The mayor of Lexington, Kentucky is accelerating his plans to remove Confederate statues from key locations in the city due to violence spurred by white nationalists in Charlottesville, Va. on Saturday.
The tragic events in Charlottesville today have accelerated the announcement I meant to make next week.
Rallies and marches in support of yesterday’s victims and refuting the message of hate and violence expressed by the white supremacists are taking place across the US. “We can not allow hate and bigotry to tear down democracy and freedom”.
On Tuesday, Gray will ask the Lexington-Fayette County Urban County Council to support his petition to the Kentucky Military Heritage Commission to remove the statues. “While it will never make up for the loss of a member of our community, we will pursue charges against the driver of the vehicle that caused her death and are confident justice will prevail”, the city of Charlottesville said in a statement. We have thoroughly examined this issue, and heard from many of our citizens.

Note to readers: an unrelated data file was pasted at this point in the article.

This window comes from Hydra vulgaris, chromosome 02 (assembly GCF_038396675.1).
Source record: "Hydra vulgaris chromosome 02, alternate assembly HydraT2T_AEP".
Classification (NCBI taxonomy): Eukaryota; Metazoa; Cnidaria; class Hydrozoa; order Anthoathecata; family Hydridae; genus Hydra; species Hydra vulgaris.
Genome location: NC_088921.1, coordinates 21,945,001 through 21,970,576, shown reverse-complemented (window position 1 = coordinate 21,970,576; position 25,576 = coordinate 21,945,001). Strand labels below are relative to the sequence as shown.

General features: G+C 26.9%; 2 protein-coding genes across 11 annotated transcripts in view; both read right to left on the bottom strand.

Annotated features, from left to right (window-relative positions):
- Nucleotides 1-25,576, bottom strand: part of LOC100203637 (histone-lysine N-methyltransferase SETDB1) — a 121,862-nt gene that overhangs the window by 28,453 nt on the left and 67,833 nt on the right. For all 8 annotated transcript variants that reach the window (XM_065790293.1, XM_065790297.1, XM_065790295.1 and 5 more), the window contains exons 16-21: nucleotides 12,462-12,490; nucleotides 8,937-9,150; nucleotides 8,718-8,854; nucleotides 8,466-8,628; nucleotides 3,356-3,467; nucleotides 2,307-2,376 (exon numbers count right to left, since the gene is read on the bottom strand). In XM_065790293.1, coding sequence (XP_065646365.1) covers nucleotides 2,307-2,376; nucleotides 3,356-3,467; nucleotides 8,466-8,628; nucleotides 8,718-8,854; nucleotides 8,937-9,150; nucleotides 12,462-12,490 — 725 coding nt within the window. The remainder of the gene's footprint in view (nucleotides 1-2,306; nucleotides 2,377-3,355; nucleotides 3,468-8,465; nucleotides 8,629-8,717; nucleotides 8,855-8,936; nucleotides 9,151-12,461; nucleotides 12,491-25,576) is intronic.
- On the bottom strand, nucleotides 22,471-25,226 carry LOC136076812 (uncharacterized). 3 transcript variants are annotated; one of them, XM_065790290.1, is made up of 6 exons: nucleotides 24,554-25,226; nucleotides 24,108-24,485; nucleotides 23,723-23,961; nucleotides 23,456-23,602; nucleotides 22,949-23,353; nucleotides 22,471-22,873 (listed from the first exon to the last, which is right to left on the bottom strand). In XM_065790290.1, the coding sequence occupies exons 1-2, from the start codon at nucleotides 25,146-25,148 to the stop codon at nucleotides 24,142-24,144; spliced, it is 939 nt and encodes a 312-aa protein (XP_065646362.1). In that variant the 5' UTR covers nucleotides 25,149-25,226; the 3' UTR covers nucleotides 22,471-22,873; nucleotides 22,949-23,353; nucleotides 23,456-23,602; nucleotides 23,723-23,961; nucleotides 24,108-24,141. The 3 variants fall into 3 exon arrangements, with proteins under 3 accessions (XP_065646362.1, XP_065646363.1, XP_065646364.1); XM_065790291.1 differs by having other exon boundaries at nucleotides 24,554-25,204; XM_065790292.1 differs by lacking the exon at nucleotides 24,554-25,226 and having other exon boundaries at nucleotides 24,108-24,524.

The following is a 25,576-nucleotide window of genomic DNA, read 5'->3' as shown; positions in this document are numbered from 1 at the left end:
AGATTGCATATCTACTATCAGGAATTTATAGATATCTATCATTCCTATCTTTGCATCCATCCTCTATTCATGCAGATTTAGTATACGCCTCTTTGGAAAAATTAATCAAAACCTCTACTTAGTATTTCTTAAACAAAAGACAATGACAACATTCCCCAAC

Although it was a slave-holding border state, more Kentuckians actually served in Union regiments than Confederate ones during the U.S. Civil War, but historical revisionists would have you believe that the entire state stood behind the Confederacy.
If his petition is successful, the statues of Confederate Brig. Gen.
Gray further explained his reasoning in a video on Sunday.
Lexington honors history. But that history must be accurate, he said. “And yes, we need to remember it and not erase it”.
Gray goes on to explain that the statues now sit on land that used to be used for slave auctions, and notes that it’s “not right” to have statues honoring men who supported slavery on those grounds.
No mention of where the statues would be relocated.